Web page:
New Delhi: Grief, loss and anguish could be seen aplenty outside the Maulana Azad College mortuary in Delhi Thursday. Grieving families were gathered outside the mortuary to receive the bodies of their loved ones, some in full PPE kits, under the sweltering afternoon sun.
The devastating second wave of the pandemic has overwhelmed the health infrastructure across the country. Almost all states are facing a critical shortage of hospital beds, medicines and even oxygen. Delhi is among the hardest hit, registering a record number of cases and deaths for the past few weeks.
As a result, every day, families gather around mortuaries, waiting for their loved ones to offer a final farewell.
As I stood on the road outside the mortuary, I heard a commotion in an otherwise silent area. A family of four had come to collect the body of a woman, and the pained screams of her children resonated through the air.
Kalamunisha, 41, had spoken to her son Momin earlier in the afternoon. She had told him she was feeling better and was going to be back home soon.
But just a few hours later, after iftar, the family was informed about her death.
The grieving family soon began to be documented by several photojournalists, before the authorities stopped us from taking photos. Civil defence guards appointed for the building barred our entry.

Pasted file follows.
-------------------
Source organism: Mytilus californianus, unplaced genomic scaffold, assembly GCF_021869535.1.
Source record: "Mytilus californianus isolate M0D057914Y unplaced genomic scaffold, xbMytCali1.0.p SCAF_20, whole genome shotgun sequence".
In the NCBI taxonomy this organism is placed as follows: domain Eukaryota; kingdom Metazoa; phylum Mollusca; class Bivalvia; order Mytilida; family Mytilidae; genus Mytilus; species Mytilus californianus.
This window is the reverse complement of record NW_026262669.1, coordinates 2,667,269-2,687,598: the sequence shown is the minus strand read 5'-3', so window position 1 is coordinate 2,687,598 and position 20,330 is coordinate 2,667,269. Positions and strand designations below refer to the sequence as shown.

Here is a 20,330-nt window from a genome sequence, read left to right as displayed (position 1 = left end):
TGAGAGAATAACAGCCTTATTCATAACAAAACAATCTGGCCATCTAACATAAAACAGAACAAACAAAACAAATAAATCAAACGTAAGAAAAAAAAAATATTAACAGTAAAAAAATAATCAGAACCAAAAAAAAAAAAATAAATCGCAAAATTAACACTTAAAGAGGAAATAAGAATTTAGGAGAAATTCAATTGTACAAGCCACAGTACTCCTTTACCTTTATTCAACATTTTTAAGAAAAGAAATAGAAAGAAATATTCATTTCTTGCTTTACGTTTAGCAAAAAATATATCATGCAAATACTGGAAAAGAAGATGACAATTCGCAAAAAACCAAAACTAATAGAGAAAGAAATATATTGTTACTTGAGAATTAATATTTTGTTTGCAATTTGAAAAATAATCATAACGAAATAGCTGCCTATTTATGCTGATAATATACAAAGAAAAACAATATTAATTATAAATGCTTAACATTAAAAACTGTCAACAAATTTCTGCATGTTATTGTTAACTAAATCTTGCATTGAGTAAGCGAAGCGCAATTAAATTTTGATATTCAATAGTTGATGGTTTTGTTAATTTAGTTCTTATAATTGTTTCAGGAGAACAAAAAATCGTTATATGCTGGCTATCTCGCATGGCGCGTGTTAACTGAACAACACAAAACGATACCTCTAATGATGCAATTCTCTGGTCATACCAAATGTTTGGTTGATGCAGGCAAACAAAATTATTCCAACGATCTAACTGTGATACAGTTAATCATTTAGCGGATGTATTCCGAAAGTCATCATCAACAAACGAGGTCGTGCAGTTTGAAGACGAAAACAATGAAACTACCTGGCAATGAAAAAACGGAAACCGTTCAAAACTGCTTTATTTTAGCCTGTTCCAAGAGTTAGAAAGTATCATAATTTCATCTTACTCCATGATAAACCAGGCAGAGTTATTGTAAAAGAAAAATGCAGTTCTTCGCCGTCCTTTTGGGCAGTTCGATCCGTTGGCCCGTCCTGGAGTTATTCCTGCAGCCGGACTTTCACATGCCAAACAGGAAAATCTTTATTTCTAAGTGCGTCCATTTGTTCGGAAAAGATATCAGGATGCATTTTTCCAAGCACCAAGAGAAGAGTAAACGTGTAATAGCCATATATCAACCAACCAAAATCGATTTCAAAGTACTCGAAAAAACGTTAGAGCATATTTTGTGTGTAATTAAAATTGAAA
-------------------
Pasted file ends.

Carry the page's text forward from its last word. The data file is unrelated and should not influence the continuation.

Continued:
Soon enough, Kalamunisha’s family left the mortuary with her body to perform the last rites. But many such families kept arriving at the mortuary.
One such family comprised a child who had lost his mother to Covid, and was held tightly by his aunt.
And this was a common scene. Relatives were holding each other tight, trying to help each other navigate the pain of losing family.
There were several stories at the mortuary but not all of them could be narrated.
One family could not travel back to their village in Hapur, Uttar Pradesh, with their sister’s body, and had to cremate her in Delhi. In another case, a nephew had to take care of his aunt’s last rites as her own children could not make it.
Several families blamed the government and the health infrastructure for the deaths, not just Covid.
In the two hours that I spent outside the mortuary, 10-12 bodies had been transported to crematoria and graveyards. Within this time, several more bodies were brought from hospitals like G.B. Pant and LNJP. According to one of the ambulance drivers, they have been ferrying at least 40-50 bodies every day.
In the past year, as a photojournalist, I have covered several mortuaries while reporting on the pandemic. But never has there been such a crowd of people just waiting for bodies. Family after family entered the building and it kept going on.
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